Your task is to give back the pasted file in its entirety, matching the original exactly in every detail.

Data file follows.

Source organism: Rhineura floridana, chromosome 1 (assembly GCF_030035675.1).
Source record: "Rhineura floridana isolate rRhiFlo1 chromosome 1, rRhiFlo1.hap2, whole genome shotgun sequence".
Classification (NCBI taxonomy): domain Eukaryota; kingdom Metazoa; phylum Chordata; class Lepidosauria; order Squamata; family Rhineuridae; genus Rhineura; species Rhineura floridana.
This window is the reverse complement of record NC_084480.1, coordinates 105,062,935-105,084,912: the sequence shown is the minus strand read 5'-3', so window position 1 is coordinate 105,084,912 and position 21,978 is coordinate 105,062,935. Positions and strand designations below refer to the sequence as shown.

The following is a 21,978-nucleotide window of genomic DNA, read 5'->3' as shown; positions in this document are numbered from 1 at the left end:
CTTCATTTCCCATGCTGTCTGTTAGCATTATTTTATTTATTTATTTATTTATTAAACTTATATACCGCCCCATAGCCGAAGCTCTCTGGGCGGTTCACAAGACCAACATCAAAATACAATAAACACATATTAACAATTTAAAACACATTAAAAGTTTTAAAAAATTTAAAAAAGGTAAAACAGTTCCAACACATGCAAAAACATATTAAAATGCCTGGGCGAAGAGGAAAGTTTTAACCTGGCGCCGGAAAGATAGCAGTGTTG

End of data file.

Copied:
Source organism: Rhineura floridana, chromosome 1 (assembly GCF_030035675.1).
Source record: "Rhineura floridana isolate rRhiFlo1 chromosome 1, rRhiFlo1.hap2, whole genome shotgun sequence".
Classification (NCBI taxonomy): domain Eukaryota; kingdom Metazoa; phylum Chordata; class Lepidosauria; order Squamata; family Rhineuridae; genus Rhineura; species Rhineura floridana.
This window is the reverse complement of record NC_084480.1, coordinates 105,062,935-105,084,912: the sequence shown is the minus strand read 5'-3', so window position 1 is coordinate 105,084,912 and position 21,978 is coordinate 105,062,935. Positions and strand designations below refer to the sequence as shown.

The following is a 21,978-nucleotide window of genomic DNA, read 5'->3' as shown; positions in this document are numbered from 1 at the left end:
CTTCATTTCCCATGCTGTCTGTTAGCATTATTTTATTTATTTATTTATTTATTAAACTTATATACCGCCCCATAGCCGAAGCTCTCTGGGCGGTTCACAAGACCAACATCAAAATACAATAAACACATATTAACAATTTAAAACACATTAAAAGTTTTAAAAAATTTAAAAAAGGTAAAACAGTTCCAACACATGCAAAAACATATTAAAATGCCTGGGCGAAGAGGAAAGTTTTAACCTGGCGCCGGAAAGATAGCAGTGTTG